Etiquette & superstition: Midsummer

Phew. That was a thing. Was the summer solstice yesterday, or the day before? The argument got so heated that I decided not to touch it in favor of Midsummer. Midsummer is Saturday, and Midsummer’s Eve is Friday. Wanna fight about it?

ETIQUETTE: If you’re going to have a Midsummer party, you need to have a few things on the menu. You can mess around with a few options, but don’t mess around with the basics. You need to serve new potatoes, pickled herring, and the season’s first strawberries. Beer and schnapps to drink. Seriously. Don’t mess around.

SUPERSTITION: Oh geez. Midsummer. Such a busy time. On Midsummer’s Eve:

  • Pick a rose, and it will stay fresh until Christmas
  • Pick seven different kinds of flowers and put them under your pillow, and you’ll dream of your future mate
  • Light a bonfire on Midsummer’s Eve so the apple crop won’t spoil
  • Stuff a wheel with straw, light it on fire, and roll it down the hill. If the wheel stays lit all the way down, you’ll have a good harvest this year
  • Pen up the cattle and walk around the pen three times while carrying a torch if you want to avoid them getting diseased or visited by evil forces
  • Hope it doesn’t rain because if it does, your filberts are going to be spoiled.
Scene from A Midsummer Night’s Dream by Edwin Landseer

Etiquette & superstition: bananas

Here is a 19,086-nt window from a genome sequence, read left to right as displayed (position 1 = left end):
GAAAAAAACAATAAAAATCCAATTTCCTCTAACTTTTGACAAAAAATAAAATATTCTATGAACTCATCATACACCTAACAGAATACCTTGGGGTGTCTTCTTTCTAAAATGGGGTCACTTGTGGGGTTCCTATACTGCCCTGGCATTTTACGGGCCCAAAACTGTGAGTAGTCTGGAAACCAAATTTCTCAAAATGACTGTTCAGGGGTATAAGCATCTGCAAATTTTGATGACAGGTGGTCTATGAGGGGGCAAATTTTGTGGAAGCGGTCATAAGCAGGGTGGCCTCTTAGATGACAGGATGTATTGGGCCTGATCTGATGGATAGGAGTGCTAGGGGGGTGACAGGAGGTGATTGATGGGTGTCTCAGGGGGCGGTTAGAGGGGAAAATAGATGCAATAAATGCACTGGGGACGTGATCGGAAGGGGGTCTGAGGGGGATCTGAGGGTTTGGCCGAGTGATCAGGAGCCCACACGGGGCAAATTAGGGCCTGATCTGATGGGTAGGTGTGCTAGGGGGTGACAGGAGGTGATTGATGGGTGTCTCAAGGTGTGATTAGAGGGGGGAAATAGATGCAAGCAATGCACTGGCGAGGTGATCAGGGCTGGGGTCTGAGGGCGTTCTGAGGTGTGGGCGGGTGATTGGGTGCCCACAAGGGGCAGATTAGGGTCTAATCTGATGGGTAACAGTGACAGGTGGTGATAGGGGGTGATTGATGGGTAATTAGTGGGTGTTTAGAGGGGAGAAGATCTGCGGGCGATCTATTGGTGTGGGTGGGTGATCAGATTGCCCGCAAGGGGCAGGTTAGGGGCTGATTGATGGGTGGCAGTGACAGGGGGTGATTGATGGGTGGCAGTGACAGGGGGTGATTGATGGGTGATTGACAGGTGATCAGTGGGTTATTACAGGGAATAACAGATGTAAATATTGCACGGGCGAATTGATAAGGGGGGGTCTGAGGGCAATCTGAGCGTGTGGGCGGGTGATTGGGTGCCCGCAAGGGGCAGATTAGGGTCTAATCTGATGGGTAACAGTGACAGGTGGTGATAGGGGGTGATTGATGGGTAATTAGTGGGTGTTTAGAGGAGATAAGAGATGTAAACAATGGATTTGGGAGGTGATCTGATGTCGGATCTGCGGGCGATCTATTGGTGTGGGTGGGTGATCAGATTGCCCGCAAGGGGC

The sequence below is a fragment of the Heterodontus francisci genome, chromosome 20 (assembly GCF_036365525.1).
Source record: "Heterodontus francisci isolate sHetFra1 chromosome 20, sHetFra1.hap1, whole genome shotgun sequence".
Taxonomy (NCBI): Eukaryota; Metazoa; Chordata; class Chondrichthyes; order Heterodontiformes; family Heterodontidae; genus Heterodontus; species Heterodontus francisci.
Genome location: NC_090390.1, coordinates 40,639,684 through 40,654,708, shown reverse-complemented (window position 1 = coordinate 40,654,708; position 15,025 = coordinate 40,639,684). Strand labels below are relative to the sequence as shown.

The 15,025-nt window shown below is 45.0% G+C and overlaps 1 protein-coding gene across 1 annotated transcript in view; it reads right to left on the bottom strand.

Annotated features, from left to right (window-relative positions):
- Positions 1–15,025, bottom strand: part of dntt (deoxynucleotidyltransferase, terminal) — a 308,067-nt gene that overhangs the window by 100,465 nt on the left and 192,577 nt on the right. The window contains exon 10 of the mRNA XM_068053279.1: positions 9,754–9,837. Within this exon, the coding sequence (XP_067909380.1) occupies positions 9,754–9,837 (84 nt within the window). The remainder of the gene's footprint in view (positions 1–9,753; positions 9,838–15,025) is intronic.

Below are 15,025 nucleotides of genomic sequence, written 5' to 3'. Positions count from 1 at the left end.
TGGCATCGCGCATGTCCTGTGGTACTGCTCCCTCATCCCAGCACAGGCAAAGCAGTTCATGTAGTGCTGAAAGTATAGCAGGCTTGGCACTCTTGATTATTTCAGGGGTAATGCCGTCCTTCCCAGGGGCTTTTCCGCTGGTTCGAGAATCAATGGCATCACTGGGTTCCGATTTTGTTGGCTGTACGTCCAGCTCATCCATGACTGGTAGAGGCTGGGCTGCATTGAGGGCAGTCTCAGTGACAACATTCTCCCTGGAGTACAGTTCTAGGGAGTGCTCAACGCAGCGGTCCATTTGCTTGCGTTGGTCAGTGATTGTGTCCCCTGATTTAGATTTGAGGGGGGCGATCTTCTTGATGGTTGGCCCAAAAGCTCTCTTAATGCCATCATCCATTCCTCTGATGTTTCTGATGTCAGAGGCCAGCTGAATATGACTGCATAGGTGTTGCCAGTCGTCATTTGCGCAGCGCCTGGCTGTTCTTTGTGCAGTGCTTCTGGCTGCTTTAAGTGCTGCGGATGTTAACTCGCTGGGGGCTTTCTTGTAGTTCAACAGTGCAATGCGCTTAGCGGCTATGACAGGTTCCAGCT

Don’t give me tomatoes, can’t stand ice cream cones. I like bananas because they have no bones.

ETIQUETTE: Usually I respect my etiquette elders, but I recently came across a “rule” on Etiquette Scholar that I cannot agree with – namely, that at a formal meal you should eat a banana with a fork. No. No, and let’s just take this apart right now. Primarily, this supposed rule breaks one of the basic tenets of modern etiquette: don’t be overly precious or fussy. Putting on airs is the opposite of etiquette.

Secondarily, you are not going to be served a whole, uncut raw banana at a formal meal. (I know ES is talking about a whole, uncut raw banana because they also recommend that you place the peel on the side of your plate.) For the sake of argument, however, let’s suppose that someone is hatching up a new cuisine right now that involves very fancy raw banana eating. How do you handle it? I say you partially peel the fruit starting from the stem end (don’t tell me I’m doing it wrong; there’s a reason for this), keeping the banana in your hand, and break a piece off for eating with your other hand. Don’t just peel the fruit and take a bite from the entire banana as a monkey would. That’s just asking to be snickered at.